Chris Daughters took a fly fishing class at the Caddis Fly Shop with his father as a child, started working there at age 12, began guiding anglers at 15, took over store management at 18, and purchased the business at age 26. Daughters grew up fishing with his father and grandfather — “It was a common weekend activity,” he says. “At 15, I took somebody down the river and they handed me three $50s at the end of the day. I thought, wow, you can get paid doing this! And I really like it. So I have gotten to do what I love to do my whole life.” Daughters still guides people down the McKenzie and Willamette rivers, but also takes people to the Bahamas, the Seychelles, New Zealand, and other fly fishing destinations through the Caddis Fly Angling Shop, which sells international fly fishing experiences around the world. Daughters says one of the most interesting places he has taken a group was to fish for peacock bass in the rivers of the Amazon Jungle in Brazil. “One reason I think I have had great success with the store and leading trips is that I’ve been on all sides of things,” Daughters says. “I’ve been a customer, I’ve been an owner, I’ve been a guide. So I understand what is needed and the pros and cons of a destination and can help guests maximize the adventure.” Plus, he has the knowledge and the gear to provide just what is needed for any environment. “I sell the tackle that guests will need to have a good time at destinations around the globe.” These treks are not for the casual fly fisherman — it can take three days just to get to the Seychelles, which is 200 kilometers north of the island of Madagascar, off the coast of southern Africa. In a place like the Seychelles, saltwater fly fishing is done on atolls, “very shallow, beautiful white sand, kind of like a sandy shelf that you can walk on, but massive,” Daughters says. “These fish are up on that shallow flat for a period because the tide changes, so you have a limited window to see these fish. It’s a mix of hunting and fishing. I love sight fishing.”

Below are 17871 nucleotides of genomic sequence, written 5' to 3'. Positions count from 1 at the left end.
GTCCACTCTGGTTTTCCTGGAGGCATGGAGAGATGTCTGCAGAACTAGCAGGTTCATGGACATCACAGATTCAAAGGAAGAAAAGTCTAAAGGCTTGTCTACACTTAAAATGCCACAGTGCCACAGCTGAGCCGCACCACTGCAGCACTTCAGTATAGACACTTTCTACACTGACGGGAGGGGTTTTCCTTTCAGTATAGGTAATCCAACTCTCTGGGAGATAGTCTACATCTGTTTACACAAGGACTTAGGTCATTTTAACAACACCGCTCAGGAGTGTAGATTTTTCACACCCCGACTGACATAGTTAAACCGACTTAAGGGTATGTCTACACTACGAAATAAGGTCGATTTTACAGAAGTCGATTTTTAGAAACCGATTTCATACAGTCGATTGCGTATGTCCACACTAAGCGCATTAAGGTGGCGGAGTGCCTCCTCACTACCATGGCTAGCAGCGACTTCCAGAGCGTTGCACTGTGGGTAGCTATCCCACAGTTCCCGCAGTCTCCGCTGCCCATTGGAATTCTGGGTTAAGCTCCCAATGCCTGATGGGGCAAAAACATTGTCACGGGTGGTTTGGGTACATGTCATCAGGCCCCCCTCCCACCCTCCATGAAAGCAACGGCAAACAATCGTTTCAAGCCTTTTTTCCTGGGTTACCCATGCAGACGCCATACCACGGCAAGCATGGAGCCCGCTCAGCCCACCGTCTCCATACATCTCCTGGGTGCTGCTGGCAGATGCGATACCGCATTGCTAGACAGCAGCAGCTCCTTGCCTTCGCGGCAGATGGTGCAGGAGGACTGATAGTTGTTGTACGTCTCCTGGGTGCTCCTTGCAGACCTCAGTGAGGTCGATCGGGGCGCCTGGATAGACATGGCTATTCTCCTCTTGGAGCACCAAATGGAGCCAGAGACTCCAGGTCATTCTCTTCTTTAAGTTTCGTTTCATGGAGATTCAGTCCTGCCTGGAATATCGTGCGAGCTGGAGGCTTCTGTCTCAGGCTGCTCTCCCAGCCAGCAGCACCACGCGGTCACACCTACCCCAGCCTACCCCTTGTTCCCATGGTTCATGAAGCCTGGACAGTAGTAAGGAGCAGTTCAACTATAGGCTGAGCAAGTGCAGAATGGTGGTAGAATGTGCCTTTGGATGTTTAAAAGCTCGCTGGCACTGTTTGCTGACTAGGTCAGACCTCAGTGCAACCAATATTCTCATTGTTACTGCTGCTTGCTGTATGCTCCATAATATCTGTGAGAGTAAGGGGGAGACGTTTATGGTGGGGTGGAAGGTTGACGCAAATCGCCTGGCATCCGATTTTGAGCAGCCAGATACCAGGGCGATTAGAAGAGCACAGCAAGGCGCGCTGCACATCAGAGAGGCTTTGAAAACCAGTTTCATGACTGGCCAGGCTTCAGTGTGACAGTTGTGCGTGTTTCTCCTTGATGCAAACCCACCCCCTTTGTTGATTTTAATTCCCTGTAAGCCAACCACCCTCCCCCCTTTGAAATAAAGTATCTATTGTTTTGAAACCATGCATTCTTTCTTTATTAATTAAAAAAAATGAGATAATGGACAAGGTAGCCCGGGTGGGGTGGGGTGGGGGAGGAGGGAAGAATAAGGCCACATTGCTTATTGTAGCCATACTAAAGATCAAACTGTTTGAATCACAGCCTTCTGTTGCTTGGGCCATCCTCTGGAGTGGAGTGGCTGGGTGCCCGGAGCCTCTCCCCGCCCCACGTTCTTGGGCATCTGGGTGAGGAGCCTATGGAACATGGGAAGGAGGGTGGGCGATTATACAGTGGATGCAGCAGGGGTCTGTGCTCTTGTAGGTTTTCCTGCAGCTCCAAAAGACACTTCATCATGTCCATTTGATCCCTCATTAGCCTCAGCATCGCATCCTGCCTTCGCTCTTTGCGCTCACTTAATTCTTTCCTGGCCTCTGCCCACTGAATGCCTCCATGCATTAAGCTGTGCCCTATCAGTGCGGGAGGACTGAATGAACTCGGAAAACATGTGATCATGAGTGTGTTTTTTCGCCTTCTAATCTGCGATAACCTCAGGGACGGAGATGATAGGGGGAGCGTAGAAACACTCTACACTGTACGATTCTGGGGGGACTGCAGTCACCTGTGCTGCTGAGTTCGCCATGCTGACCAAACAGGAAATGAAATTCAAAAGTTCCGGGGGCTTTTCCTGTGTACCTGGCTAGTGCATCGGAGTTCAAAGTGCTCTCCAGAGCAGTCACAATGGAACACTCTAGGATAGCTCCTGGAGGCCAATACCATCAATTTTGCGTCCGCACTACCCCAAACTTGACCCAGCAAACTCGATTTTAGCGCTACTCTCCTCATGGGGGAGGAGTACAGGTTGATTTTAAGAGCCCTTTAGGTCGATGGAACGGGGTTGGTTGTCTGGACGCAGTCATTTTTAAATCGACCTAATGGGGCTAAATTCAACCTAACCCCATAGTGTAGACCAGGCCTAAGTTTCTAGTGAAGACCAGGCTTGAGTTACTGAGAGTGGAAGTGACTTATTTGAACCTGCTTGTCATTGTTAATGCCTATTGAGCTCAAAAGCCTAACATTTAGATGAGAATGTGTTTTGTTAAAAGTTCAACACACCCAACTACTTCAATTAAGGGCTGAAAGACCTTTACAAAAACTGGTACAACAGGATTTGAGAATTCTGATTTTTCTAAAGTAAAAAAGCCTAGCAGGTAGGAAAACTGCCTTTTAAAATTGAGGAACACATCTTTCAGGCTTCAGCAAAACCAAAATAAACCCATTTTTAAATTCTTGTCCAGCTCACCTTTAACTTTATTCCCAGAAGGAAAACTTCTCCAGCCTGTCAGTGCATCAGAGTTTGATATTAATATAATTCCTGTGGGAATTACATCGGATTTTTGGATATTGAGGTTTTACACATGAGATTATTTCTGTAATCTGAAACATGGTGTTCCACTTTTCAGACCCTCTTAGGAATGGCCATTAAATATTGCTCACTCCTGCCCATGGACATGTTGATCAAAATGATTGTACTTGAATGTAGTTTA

Judge and International Legal Consultant | Jim Hargreaves